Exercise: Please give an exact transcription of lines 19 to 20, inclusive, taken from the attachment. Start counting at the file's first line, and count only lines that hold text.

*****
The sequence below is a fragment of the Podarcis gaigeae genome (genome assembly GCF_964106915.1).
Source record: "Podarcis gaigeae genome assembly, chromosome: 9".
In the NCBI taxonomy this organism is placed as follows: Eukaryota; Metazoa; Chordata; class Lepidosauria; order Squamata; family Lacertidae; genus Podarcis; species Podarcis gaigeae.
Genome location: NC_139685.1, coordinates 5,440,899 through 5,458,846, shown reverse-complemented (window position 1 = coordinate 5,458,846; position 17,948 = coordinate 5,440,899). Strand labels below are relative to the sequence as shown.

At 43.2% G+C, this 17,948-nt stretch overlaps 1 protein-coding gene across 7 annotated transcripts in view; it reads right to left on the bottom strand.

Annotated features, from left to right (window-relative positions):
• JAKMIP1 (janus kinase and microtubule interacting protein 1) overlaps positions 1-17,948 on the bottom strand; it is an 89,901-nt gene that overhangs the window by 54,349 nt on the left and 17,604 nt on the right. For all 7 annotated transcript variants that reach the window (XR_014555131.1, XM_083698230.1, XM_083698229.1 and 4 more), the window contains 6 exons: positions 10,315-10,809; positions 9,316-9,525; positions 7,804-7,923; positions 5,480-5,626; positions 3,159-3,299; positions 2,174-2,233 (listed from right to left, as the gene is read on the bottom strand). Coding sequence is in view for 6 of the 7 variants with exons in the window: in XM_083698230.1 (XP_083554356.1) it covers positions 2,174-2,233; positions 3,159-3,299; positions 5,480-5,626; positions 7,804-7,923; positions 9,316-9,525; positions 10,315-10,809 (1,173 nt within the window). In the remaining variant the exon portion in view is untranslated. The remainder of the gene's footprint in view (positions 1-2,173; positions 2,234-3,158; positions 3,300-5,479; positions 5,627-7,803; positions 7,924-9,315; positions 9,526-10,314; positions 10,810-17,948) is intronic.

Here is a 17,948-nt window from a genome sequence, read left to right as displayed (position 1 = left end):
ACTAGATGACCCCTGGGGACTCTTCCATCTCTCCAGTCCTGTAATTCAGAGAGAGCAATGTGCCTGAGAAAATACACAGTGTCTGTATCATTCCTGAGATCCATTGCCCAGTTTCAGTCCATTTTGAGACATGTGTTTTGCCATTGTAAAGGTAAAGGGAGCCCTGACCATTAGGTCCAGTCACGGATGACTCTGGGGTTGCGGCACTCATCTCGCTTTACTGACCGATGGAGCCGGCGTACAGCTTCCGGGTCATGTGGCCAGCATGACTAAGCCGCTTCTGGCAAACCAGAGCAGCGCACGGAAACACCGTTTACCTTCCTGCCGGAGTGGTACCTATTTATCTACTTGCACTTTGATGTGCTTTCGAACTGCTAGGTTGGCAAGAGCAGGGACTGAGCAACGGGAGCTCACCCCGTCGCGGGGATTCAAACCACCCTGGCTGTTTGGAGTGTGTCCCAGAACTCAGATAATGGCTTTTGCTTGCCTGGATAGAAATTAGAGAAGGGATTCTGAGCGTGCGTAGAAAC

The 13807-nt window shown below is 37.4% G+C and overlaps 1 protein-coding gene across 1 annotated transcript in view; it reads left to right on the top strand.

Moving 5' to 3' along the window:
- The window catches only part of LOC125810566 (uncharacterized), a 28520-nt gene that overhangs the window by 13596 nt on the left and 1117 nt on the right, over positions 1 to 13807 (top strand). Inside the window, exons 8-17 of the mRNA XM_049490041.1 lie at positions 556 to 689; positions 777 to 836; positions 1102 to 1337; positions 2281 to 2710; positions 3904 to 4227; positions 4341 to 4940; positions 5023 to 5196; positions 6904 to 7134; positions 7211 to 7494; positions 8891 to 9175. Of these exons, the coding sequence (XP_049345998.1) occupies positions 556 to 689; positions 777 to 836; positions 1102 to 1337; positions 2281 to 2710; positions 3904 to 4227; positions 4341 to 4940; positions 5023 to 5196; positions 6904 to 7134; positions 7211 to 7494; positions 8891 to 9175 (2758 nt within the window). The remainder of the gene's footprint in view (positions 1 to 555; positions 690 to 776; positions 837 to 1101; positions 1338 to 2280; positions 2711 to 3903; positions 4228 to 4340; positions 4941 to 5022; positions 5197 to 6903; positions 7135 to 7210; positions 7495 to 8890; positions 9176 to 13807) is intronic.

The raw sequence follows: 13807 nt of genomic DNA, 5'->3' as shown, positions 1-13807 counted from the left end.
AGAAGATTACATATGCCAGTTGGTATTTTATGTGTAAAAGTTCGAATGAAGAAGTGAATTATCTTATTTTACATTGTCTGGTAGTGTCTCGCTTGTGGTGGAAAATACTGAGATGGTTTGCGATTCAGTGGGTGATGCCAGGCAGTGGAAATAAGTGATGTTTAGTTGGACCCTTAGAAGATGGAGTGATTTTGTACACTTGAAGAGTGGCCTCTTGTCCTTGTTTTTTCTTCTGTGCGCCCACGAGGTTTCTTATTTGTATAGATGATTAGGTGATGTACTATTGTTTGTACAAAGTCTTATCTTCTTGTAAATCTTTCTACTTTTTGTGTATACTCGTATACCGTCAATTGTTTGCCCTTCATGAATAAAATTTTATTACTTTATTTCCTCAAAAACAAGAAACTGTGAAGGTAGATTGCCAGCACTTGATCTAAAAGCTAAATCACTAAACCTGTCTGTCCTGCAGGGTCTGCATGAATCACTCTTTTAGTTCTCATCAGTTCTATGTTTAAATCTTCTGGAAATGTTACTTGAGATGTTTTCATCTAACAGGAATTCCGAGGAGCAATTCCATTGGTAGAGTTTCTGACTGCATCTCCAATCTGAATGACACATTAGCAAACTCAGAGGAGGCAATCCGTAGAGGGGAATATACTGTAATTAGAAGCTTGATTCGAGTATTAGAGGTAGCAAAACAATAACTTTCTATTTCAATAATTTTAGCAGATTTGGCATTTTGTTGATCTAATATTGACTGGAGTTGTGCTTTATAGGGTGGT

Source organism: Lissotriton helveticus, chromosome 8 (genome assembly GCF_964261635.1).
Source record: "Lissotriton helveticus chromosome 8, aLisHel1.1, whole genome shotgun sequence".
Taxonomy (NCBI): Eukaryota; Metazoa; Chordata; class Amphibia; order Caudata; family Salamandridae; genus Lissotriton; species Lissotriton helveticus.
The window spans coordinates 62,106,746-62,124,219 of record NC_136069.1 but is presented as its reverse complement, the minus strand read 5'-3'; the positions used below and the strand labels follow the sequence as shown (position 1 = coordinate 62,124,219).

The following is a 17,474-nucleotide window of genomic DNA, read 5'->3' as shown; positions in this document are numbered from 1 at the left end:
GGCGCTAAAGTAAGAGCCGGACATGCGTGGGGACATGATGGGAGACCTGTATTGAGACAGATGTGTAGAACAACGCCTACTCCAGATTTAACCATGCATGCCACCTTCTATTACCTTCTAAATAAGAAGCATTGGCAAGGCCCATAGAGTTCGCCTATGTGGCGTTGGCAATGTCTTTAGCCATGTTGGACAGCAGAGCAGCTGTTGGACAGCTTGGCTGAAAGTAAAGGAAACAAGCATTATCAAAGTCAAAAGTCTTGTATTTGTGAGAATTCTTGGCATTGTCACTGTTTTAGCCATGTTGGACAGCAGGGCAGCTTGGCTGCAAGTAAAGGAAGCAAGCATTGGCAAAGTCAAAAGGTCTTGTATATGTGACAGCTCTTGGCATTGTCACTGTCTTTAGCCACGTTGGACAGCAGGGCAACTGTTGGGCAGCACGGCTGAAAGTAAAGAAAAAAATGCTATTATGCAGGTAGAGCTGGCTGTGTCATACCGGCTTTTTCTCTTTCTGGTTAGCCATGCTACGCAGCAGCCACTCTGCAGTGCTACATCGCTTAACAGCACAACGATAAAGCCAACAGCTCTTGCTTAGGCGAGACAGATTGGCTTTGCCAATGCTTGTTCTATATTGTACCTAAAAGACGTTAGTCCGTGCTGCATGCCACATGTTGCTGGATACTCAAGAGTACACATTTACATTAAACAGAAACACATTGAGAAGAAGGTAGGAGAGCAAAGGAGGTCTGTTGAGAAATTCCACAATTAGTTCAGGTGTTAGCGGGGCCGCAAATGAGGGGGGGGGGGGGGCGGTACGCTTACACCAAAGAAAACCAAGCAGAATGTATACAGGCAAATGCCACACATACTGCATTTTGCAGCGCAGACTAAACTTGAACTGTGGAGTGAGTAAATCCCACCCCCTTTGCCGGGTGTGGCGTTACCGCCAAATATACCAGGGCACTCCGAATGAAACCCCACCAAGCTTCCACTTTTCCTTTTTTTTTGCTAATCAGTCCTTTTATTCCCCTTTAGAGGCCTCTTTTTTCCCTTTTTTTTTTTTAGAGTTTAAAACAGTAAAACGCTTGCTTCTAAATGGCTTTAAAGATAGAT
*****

The following is a 17,474-nucleotide window of genomic DNA, read 5'->3' as shown; positions in this document are numbered from 1 at the left end:
GGCGCTAAAGTAAGAGCCGGACATGCGTGGGGACATGATGGGAGACCTGTATTGAGACAGATGTGTAGAACAACGCCTACTCCAGATTTAACCATGCATGCCACCTTCTATTACCTTCTAAATAAGAAGCATTGGCAAGGCCCATAGAGTTCGCCTATGTGGCGTTGGCAATGTCTTTAGCCATGTTGGACAGCAGAGCAGCTGTTGGACAGCTTGGCTGAAAGTAAAGGAAACAAGCATTATCAAAGTCAAAAGTCTTGTATTTGTGAGAATTCTTGGCATTGTCACTGTTTTAGCCATGTTGGACAGCAGGGCAGCTTGGCTGCAAGTAAAGGAAGCAAGCATTGGCAAAGTCAAAAGGTCTTGTATATGTGACAGCTCTTGGCATTGTCACTGTCTTTAGCCACGTTGGACAGCAGGGCAACTGTTGGGCAGCACGGCTGAAAGTAAAGAAAAAAATGCTATTATGCAGGTAGAGCTGGCTGTGTCATACCGGCTTTTTCTCTTTCTGGTTAGCCATGCTACGCAGCAGCCACTCTGCAGTGCTACATCGCTTAACAGCACAACGATAAAGCCAACAGCTCTTGCTTAGGCGAGACAGATTGGCTTTGCCAATGCTTGTTCTATATTGTACCTAAAAGACGTTAGTCCGTGCTGCATGCCACATGTTGCTGGATACTCAAGAGTACACATTTACATTAAACAGAAACACATTGAGAAGAAGGTAGGAGAGCAAAGGAGGTCTGTTGAGAAATTCCACAATTAGTTCAGGTGTTAGCGGGGCCGCAAATGAGGGGGGGGGGGGGGCGGTACGCTTACACCAAAGAAAACCAAGCAGAATGTATACAGGCAAATGCCACACATACTGCATTTTGCAGCGCAGACTAAACTTGAACTGTGGAGTGAGTAAATCCCACCCCCTTTGCCGGGTGTGGCGTTACCGCCAAATATACCAGGGCACTCCGAATGAAACCCCACCAAGCTTCCACTTTTCCTTTTTTTTTGCTAATCAGTCCTTTTATTCCCCTTTAGAGGCCTCTTTTTTCCCTTTTTTTTTTTTAGAGTTTAAAACAGTAAAACGCTTGCTTCTAAATGGCTTTAAAGATAGAT